The walls and ceiling are then sealed with a foil based vapour barrier, with all the seams, around the doors and windows taped and sealed to create a fully airtight vapour seal – this holds in all the heat and humidity and creates the perfect sauna environment, the air is constantly being refreshed and circulated by our one way air ventilation system. This vapour control also stops any unwanted moisture escaping into the sauna structure and prevents any risk of damp build up or timber decay in the future. Having this vapour barrier is crucial to the performance of the sauna, and really ensures longevity within the structure.

Within the walls we apply a ventilation layer, to allow the internal structure to breathe. 

Air Ventilation points are precisely placed to create a one directional air flow within the sauna, making sure the sauna naturally dries out completely after use.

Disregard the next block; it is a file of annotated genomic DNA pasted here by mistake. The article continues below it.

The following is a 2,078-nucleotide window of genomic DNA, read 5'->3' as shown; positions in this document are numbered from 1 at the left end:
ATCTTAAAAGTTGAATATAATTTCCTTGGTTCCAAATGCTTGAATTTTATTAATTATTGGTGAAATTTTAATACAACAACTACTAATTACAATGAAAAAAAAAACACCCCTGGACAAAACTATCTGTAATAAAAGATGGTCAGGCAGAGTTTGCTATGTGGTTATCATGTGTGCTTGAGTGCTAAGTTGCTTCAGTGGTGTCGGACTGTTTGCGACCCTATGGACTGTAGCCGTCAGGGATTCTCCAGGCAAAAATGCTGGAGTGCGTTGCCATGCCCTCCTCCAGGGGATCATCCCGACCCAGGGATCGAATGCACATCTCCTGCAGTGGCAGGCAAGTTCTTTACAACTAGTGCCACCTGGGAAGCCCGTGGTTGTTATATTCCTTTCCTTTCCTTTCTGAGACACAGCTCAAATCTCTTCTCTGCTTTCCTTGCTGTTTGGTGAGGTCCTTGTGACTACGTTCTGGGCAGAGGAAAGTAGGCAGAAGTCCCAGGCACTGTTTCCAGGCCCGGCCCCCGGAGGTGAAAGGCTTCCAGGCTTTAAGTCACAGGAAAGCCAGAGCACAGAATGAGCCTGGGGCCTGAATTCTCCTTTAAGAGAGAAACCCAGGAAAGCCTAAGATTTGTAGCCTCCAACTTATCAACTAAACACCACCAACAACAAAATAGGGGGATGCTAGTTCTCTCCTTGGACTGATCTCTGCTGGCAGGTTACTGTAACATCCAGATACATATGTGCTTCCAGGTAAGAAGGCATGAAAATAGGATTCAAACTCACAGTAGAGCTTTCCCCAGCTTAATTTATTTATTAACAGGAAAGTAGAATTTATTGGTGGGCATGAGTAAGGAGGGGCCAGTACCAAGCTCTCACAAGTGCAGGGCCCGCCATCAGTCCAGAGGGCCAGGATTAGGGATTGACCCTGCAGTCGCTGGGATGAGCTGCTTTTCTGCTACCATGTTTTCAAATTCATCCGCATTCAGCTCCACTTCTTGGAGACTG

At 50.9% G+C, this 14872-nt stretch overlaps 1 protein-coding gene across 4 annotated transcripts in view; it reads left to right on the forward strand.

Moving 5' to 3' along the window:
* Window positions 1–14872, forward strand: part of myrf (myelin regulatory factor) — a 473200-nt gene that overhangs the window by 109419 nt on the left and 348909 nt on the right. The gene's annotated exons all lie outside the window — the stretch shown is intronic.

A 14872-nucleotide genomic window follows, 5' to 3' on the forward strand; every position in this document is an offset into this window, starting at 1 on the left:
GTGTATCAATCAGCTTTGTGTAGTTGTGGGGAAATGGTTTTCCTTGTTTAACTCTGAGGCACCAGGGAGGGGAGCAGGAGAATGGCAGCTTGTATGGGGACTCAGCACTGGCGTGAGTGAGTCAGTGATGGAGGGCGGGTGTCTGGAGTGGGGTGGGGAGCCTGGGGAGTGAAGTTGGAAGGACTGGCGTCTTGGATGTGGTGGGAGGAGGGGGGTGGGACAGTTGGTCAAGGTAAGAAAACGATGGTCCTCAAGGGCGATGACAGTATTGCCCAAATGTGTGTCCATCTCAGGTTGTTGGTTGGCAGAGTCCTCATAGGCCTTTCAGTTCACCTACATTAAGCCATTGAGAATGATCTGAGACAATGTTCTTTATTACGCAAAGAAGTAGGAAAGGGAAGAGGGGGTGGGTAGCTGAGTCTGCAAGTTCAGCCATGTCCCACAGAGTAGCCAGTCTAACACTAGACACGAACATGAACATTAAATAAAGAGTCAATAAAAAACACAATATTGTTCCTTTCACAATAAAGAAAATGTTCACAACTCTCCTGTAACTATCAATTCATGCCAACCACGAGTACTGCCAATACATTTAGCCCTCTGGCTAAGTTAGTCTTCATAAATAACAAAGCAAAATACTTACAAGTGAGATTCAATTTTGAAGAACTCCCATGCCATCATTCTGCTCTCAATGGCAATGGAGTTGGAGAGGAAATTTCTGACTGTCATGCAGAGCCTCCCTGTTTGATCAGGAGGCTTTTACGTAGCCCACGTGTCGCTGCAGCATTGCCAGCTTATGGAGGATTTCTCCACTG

The walls are then cladded in a very slow grown cedar, with no knots so there is never a risk from sap burning a user, this wood is the most stable wood to use, it also looks and smells great. 

We then start on building the benches, making frameworks and the curved Aspen copings, working and shaping the wood until the shape is right, and cutting each slat to fit in perfectly, with no fixings on show to leave a clean and elegant finish. 

When making the sauna we only use stainless steel hidden fixings to make sure the sauna lasts a lifetime and all the surfaces are comfortable to touch.

Any extra subtle lighting is installed in the roof or bench timbers. 

When the sauna is complete, it’s lifted onto a trailer or lorry and transported to its new home, so that it’s delivered fully built and ready to go.

SGI: What do saunas represent to you?